Conservation efforts that began in the 1950s are finally paying off. Sea turtles are making a comeback according to a new study published in the journal Science Advances.

These findings provide an important message for local conservation efforts, showing that they can be and are being effective for different species globally,” wrote one of the study’s authors, ecologist Antonios D. Mazaris and his colleagues.

Sea Turtle Populations Increase Globally

Baby sea turtles enter the Gulf of Mexico.

Picture of baby sea turtles entering the Gulf of Mexico by the National Park Service, CC0

Estimating sea turtle populations can be tricky. They travel large distances when they migrate, and male sea turtles don’t come to shore. To figure out how sea turtles are doing, the study’s authors looked at how many female turtles visit nesting sites – beaches where they lay their eggs – over a long timespan, ranging from 6 to 47 years depending on the site. The results showed turtle populations are increasing in most conservation sites. Out of the 17 larger or regional sites, 12 had increasing sea turtle populations while only 5 were decreasing.

An encouraging message derived from our study is that even nesting sites with low abundance have the potential to recover,” the researchers wrote. “Because many conservation organizations operate at sites where nesting numbers can be small, this finding highlights the value of local conservation work, which often involves community-based programs.”

Conservationists release baby sea turtles.

Conservationists release a Kemp ridley population of baby sea turtles. When left to hatch on their own, only about 1 in 100 will survive, but conservations can help morel live by incubating the eggs and releasing them later. Picture by the National Park Service, CC0.

International Union for Conservation of Nature (IUCN) has already documented an increase in certain sea turtle populations over the past few years, but this new study provides added insights by looking at the populations of 7 different species of sea turtles at individual and regional nesting sites.

The researchers also incorporated new, public data to supplement the IUCN’s work and give a broader picture of sea turtle population trends.

Conservation Efforts Have Been Successful

Conservationists collect sea turtle eggs to incubate them.

Conservationists on Padre Island collect Kemp ridley sea turtle eggs and place them in an incubator. When they hatch, they release the baby sea turtles. Collecting the eggs helps sea turtles have a better chance of survival. Picture by the National Park Service, CC0

Sea turtles have had to face a lot of obstacles over the years. Humans harvest their eggs, hunt them for meat and use their shells, and some turtles die accidentally through fishing accidents. Even their habitats are being threatened or contaminated. Earlier this year, a study of sea turtles’ near the Great Barrier Reef found their blood was contaminated by thousands of different chemicals and metals that have seeped into the ocean from agricultural and industrial runoff.

Despite the odds, the dedicated efforts of caring people have stopped a downward population trend and led to significant increases in some species. By protecting nesting areas and enacting legislation like the Federal Endangered Species Act of 1973 that discourages poaching or accidental deaths by fishing boats, the outlook for sea turtles has improved.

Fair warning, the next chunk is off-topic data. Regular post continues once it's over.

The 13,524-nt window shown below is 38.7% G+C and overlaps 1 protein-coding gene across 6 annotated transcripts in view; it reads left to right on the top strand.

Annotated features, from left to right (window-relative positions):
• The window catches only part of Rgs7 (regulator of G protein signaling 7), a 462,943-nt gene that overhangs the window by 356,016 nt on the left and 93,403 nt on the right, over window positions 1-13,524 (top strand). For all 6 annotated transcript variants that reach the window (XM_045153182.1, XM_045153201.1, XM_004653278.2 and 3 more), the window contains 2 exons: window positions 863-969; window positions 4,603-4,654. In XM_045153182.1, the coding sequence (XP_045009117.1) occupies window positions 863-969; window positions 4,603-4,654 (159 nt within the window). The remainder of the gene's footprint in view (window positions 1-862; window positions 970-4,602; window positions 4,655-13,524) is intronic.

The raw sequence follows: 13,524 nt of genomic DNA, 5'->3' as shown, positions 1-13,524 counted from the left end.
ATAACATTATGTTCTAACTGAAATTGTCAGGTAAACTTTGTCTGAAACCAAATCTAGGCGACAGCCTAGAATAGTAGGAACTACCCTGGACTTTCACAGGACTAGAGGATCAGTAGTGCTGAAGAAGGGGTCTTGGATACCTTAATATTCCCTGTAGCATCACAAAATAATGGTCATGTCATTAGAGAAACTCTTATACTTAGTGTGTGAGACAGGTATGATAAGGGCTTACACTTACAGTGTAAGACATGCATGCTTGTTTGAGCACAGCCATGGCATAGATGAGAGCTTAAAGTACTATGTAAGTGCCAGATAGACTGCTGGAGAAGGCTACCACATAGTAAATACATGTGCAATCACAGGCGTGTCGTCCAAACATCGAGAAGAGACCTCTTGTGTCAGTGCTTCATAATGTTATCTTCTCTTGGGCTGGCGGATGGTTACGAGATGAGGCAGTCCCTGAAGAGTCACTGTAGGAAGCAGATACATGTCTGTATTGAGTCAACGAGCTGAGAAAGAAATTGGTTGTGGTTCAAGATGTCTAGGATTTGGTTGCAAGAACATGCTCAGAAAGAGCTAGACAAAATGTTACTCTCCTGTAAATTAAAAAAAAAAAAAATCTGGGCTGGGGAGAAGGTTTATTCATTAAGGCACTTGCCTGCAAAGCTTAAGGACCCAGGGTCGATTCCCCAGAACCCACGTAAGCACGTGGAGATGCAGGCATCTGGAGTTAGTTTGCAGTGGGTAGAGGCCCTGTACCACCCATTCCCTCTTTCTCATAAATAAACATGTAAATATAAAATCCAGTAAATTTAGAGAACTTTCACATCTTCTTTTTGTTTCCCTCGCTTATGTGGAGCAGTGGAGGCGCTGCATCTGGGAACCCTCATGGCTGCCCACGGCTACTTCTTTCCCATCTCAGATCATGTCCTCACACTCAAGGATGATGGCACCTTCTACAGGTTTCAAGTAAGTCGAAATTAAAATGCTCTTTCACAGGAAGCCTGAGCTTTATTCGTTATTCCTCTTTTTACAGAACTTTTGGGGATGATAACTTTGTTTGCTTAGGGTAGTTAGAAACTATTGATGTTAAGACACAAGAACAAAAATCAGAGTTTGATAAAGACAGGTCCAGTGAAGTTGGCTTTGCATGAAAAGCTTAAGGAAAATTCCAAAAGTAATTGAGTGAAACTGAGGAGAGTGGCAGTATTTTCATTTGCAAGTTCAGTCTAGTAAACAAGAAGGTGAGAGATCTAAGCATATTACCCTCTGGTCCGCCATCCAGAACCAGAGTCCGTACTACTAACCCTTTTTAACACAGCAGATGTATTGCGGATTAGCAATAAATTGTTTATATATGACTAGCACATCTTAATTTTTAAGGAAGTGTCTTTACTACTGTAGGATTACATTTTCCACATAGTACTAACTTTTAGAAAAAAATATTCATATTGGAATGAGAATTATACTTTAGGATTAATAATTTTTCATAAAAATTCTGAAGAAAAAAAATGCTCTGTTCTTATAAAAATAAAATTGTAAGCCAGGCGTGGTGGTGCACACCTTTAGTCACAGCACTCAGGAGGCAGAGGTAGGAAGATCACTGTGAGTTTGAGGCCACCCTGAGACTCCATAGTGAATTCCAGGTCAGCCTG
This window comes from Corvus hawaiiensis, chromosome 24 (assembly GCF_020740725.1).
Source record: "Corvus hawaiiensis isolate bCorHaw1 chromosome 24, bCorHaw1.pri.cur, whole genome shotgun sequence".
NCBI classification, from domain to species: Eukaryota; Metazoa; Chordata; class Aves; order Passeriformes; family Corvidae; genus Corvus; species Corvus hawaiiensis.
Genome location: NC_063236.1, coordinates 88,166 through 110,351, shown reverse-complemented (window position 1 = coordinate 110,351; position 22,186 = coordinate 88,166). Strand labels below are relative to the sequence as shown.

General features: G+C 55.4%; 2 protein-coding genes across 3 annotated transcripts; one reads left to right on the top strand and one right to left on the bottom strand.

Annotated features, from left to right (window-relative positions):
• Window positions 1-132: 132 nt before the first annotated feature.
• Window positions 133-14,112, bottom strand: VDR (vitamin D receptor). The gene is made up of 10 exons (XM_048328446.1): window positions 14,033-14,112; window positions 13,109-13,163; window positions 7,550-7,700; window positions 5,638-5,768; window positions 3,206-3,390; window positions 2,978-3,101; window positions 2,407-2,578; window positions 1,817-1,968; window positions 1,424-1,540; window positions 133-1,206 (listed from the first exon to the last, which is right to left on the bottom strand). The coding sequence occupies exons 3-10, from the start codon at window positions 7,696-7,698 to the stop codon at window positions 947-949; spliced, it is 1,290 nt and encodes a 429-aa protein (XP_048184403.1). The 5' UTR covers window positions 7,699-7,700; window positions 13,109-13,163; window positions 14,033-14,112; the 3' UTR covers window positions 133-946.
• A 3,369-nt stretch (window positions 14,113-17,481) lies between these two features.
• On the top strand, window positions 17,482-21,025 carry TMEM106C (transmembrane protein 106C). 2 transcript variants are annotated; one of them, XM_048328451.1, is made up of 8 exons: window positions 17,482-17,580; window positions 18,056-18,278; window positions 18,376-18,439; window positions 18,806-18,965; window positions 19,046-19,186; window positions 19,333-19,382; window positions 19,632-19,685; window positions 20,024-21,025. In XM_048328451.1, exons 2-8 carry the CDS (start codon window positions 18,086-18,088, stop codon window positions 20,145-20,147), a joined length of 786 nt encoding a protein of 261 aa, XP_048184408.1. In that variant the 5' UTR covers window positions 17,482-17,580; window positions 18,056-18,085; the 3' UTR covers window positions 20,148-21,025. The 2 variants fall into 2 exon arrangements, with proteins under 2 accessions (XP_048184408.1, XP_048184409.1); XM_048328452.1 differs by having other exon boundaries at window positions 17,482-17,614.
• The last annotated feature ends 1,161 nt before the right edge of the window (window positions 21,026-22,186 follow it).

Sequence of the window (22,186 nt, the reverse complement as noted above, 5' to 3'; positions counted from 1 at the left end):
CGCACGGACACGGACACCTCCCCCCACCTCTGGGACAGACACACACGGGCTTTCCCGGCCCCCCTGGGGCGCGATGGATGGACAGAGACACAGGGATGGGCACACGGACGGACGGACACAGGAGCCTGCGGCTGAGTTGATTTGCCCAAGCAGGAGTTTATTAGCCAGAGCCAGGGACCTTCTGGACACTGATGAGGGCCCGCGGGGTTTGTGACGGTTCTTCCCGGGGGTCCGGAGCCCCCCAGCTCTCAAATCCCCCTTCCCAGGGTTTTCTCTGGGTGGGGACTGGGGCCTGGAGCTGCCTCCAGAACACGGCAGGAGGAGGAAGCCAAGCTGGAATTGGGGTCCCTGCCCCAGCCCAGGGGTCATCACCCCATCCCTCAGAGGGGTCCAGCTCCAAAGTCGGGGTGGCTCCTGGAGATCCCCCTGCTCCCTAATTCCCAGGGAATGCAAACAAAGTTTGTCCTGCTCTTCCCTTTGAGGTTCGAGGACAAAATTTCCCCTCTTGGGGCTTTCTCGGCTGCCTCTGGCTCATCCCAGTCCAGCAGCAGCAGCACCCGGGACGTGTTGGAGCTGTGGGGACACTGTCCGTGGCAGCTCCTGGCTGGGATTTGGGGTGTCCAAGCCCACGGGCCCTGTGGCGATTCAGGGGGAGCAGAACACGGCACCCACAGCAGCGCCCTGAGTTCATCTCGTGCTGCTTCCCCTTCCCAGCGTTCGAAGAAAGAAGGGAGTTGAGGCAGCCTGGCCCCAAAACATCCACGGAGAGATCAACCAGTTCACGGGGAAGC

It’s not just international efforts or overarching rules that have brought sea turtles back. One major takeaway from this study is that local efforts count. Even species with very small populations, like green turtles from the French Frigate Shoals in Hawaii, can recuperate. In 1973, these sea turtles only numbered about 200 but because of local conservation efforts, their population reached 2,000 in 2012.

“Encouraging trends of sea turtle population resilience and recovery often reflect the long-standing efforts of conservation programs, with even simple measures helping to boost population recovery,” the researchers emphasized.

When sustained, individual, daily actions contribute to this overall positive trend. In 2015, the Ft. Lauderdale Coast Guard protected and released 600 baby sea turtles to give them a better chance at survival. It’s local efforts like these that also help sustain and rejuvenate sea turtles.

Maintaining Progress Requires Continued Conservation

Volunteers chase away birds to save baby sea turtles.

Birds often eat baby sea turtles when they hatch and run to the water, but these volunteers protect the baby sea turtles by chasing birds away. Picture by National Park Service, CC0.

This study is encouraging, but it’s not the end of the story. The seven species of sea turtles in this study are still vulnerable, endangered or critically endangered. To keep these important gains, conservationists need to keep up their efforts and governments need to cooperate.

Unfortunately, success relies on a number of factors that are under strain right now. The U.S. administration has signaled environmental protection isn’t a priority. The Trump administration recently reduced funds for the EPA and decided to cancel further limits that would have protected sea turtles and other marine animals.

It’s also important to maintain protections even after populations of sea turtles increase. When the grizzly bear population increased sufficiently to remove it from the Endangered Species List the happy news was overshadowed by the knowledge the bear will no longer receive federal protections. This opens up the possibility of setbacks, as some states may allow citizens to hunt the bear again. Species that have made a comeback like the grizzly bear and some sea turtles still need further protection to prevent setbacks.

For now, the outlook for sea turtles is positive, but continued efforts and support both locally, nationally, and internationally are still necessary to secure these advances.